"People always ask me, ‘How do you work with your brother and your husband?’” Andreanna says. “I think because we’ve always done it, I don’t know anything different. It’s second nature.

“It was three days of us working in the kitchen,” Vince says. “I learned that he was a consultant on the side and traveled all over the world. So I asked him, ‘Hey, would you ever want to come to Gaetano’s and consult for us?’”

Although Fabio said yes then, a year passed before the two spoke again. Vince inquired a second time, and Fabio agreed to consult at Gaetano’s the following year.





As they resumed working side by side, Vince asked his former teacher another question that would change both of their lives. He wanted to know if Fabio would be the chef in the restaurant he dreamed of opening. Although Fabio was reluctant at first, he and his family eventually decided to make the move.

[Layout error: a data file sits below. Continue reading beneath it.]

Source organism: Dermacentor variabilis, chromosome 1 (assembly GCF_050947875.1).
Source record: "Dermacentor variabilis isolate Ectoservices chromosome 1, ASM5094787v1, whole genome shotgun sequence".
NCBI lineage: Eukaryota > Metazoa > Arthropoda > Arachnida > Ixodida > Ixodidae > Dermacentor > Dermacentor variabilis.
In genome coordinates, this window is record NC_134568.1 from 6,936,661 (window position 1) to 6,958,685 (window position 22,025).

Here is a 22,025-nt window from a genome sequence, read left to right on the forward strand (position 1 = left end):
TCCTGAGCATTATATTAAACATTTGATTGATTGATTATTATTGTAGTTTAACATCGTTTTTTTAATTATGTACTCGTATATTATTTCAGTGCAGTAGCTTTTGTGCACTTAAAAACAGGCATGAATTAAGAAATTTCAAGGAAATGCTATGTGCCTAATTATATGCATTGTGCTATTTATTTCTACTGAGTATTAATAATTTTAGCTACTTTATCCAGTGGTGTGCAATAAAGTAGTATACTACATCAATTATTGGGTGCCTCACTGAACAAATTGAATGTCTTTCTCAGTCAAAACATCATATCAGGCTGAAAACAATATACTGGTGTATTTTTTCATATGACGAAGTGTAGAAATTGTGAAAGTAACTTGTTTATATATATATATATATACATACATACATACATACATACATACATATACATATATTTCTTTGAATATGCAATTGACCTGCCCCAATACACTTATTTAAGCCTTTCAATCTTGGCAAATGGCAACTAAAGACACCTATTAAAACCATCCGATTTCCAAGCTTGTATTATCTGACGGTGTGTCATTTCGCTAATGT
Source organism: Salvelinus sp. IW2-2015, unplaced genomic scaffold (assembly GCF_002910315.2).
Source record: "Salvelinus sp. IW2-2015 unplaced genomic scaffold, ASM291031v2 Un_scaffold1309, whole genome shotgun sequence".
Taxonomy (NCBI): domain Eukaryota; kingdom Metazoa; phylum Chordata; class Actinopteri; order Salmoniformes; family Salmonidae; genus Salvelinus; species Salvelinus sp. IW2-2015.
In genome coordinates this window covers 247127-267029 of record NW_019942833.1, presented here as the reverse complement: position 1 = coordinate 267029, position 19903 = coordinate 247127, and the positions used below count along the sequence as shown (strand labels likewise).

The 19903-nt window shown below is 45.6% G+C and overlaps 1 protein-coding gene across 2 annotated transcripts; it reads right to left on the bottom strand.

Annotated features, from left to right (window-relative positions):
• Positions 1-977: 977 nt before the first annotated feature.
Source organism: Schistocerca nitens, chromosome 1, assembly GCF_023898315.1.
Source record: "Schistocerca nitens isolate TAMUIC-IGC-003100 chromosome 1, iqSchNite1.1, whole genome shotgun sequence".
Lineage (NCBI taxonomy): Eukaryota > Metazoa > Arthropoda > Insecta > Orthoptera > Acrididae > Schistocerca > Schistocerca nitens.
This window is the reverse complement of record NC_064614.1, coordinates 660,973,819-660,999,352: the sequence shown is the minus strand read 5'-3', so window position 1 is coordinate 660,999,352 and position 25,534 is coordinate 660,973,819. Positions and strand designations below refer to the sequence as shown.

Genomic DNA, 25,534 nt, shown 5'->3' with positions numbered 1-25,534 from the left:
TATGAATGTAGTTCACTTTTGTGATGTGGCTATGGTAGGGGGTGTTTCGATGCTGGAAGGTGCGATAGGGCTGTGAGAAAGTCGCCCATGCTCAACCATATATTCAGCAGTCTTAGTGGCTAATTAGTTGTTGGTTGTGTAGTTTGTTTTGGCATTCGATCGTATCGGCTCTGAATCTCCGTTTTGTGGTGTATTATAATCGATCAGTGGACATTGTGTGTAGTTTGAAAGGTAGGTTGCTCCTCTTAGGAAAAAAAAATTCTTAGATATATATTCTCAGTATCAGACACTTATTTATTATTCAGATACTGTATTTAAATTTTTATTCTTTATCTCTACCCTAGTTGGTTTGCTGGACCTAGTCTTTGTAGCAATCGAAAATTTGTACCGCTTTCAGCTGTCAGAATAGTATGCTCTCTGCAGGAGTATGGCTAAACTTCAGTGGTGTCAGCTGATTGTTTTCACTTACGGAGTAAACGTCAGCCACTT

The immigration process took another year, and in that time Andreanna and Vince began training the staff at Gaetano’s to assume their roles. The siblings learned that Fabio’s immigration application was approved in March 2014, and three months later the long-awaited dream was quickly becoming a reality.

Andreanna and Vince had chosen Bettolino Kitchen’s location with their other business partner and Andreanna’s husband, Sean Liguore, and Fabio was in charge of creating a modern Italian menu. “I tried to make original Italian cuisine using the ingredients we have here. I didn’t want to import everything from Italy,” Fabio says.